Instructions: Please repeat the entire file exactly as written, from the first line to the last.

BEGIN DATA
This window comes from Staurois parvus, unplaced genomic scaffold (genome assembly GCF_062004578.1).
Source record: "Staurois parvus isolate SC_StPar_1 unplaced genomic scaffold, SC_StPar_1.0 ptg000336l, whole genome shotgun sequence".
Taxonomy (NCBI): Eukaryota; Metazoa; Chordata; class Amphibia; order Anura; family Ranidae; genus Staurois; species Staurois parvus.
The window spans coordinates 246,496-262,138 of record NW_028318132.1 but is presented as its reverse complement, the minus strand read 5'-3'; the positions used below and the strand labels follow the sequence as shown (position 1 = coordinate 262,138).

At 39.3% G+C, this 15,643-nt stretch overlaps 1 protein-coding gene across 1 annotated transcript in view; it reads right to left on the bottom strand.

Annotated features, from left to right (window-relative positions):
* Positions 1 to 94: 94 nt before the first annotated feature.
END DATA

This window comes from Staurois parvus, unplaced genomic scaffold (genome assembly GCF_062004578.1).
Source record: "Staurois parvus isolate SC_StPar_1 unplaced genomic scaffold, SC_StPar_1.0 ptg000336l, whole genome shotgun sequence".
Taxonomy (NCBI): Eukaryota; Metazoa; Chordata; class Amphibia; order Anura; family Ranidae; genus Staurois; species Staurois parvus.
The window spans coordinates 246,496-262,138 of record NW_028318132.1 but is presented as its reverse complement, the minus strand read 5'-3'; the positions used below and the strand labels follow the sequence as shown (position 1 = coordinate 262,138).

At 39.3% G+C, this 15,643-nt stretch overlaps 1 protein-coding gene across 1 annotated transcript in view; it reads right to left on the bottom strand.

Annotated features, from left to right (window-relative positions):
* Positions 1 to 94: 94 nt before the first annotated feature.